Los Angeles Times

UC Berkeley students are not an environmen­tal problem

- By Jennifer Hernandez and Robert Apodaca

Iupheaval and protest at People’s Park and across the country, UC Berkeley admitted its first significan­t wave of Chicano students in response to student pressure in 1969. Even then, the university had a housing shortage, prompting a successful effort to acquire a house near campus for the Chicano student community in the early ’70s. Half a century later, Casa Joaquin Murrieta continues to provide affordable student housing for about 40 Berkeley students.

The California Environmen­tal Quality Act, enacted soon after the house was founded, would have killed the project before it started, depriving thousands of college students of affordable, stable, proximate campus housing. We know because that’s what it’s doing today, most recently in the form of a court ruling blocking the university’s effort to build sorely needed housing in People’s Park.

Then and now, the “environmen­tal impact” of more student housing is in fact positive: More students living near campus means less traffic. It caused no harm to the environmen­t to increase the occupancy and improve the interior of an existing structure.

But Casa Joaquin’s neighborin­g, overwhelmi­ngly white homeowners could have used CEQA to demand costly studies and multiple hearings before Berkeley officials. City officials probably would have sided with their voting homeowner constituen­ts and used CEQA to deny our building permit applicatio­ns, just as Berkeley enthusiast­ically deployed cops to block our peaceful anti-Vietnam War demonstrat­ions.

More recently, a series of court rulings that culminated last year nearly forced Berkeley to withhold admission of thousands of high school seniors because the state’s judges agreed with NIMBY neighborho­od groups that population growth is an inherent environmen­tal impact under CEQA. Only a quick fix by the Legislatur­e headed off an enrollment freeze.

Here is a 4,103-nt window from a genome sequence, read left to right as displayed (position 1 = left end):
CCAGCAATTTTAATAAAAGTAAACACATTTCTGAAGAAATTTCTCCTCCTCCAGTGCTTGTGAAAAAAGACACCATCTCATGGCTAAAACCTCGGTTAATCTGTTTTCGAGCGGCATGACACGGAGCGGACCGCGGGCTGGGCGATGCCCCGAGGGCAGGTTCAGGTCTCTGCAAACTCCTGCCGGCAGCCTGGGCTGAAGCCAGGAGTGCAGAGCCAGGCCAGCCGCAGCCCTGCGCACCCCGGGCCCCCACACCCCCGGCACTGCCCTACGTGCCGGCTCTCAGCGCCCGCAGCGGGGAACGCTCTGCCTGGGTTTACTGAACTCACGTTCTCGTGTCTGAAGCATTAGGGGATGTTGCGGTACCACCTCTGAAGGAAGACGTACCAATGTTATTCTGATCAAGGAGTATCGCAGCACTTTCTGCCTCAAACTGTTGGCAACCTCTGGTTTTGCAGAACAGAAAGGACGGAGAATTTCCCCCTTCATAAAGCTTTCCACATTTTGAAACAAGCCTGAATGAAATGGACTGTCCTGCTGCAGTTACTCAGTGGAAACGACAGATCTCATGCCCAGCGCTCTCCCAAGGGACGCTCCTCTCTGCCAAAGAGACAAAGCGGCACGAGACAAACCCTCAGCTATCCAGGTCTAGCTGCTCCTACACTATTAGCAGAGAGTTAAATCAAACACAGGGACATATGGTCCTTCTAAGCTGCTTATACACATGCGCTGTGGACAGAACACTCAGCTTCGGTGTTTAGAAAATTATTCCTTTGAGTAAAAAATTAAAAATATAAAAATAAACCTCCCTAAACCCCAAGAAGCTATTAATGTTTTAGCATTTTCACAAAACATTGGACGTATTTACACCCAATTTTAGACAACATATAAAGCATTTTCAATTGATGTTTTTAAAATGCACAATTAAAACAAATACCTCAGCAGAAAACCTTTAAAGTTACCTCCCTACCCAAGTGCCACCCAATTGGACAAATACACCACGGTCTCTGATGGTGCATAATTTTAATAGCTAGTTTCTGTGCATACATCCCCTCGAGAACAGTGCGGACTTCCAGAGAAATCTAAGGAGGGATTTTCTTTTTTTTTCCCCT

Now a state court has given Berkeley’s NIMBYs another gift. More than 50 years after CEQA was enacted, and in defiance of a 1993 amendment directing courts not to expand the law beyond what is expressly required, the appellate court invented an entirely new CEQA “impact”: noise from undergradu­ate parties. This arose from the NIMBYs’ demand to be protected from the “social noise” caused by adding college students to their neighborho­od. Students could, after all, holler or sing or play music at volumes audible to their delicate neighbors (who are already surrounded by students).

This newly discovered impact is dangerousl­y attributab­le to the future occupants of any unbuilt housing. NIMBYs can now argue that the noise that could be caused by any additional student or general population must be adequately analyzed and mitigated before any housing may be built.

Of course, excessive noise is annoying, and it’s also illegal when it happens after hours or with amplified equipment. City and campus cops enforce nuisance ordinances, and in an earlier stage of this lawsuit, the university agreed to a city demand that it pay for stepped-up enforcemen­t against occasional­ly noisy students — most of whom worked hard to get into Berkeley but are neverthele­ss young people living away from home for the first time in their lives.

The concept of “social noise” is perfectly designed to block housing in existing neighborho­ods. If this ruling stands, other demographi­c and individual behaviors could become adverse “environmen­tal” impacts under CEQA. Because apartment residents are likely to be younger than their single-family homeowner neighbors, their “social noise” could come from a colicky infant, bickering siblings or bursts of rebellious teenage music.

Undergradu­ates without housing, especially students who are the first in their family to attend a four-year university, drop out at an alarming rate, leaving with debt and broken dreams instead of a college degree from one of the world’s premier public universiti­es. Housing, in other words, matters. No wonder CEQA has been called the “law that swallowed California.”

Jennifer Hernandez is a partner with the law firm Holland & Knight specializi­ng in land use and environmen­tal law. Robert Apodaca is the executive director of the Two Hundred for Homeowners­hip, a coalition dedicated to mitigating poverty through homeowners­hip, and a co-founder of Casa Joaquin Murrieta.

 ?? Ben Margot Associated Press ?? JUST WHAT is their environmen­tal impact?
Ben Margot Associated Press JUST WHAT is their environmen­tal impact?

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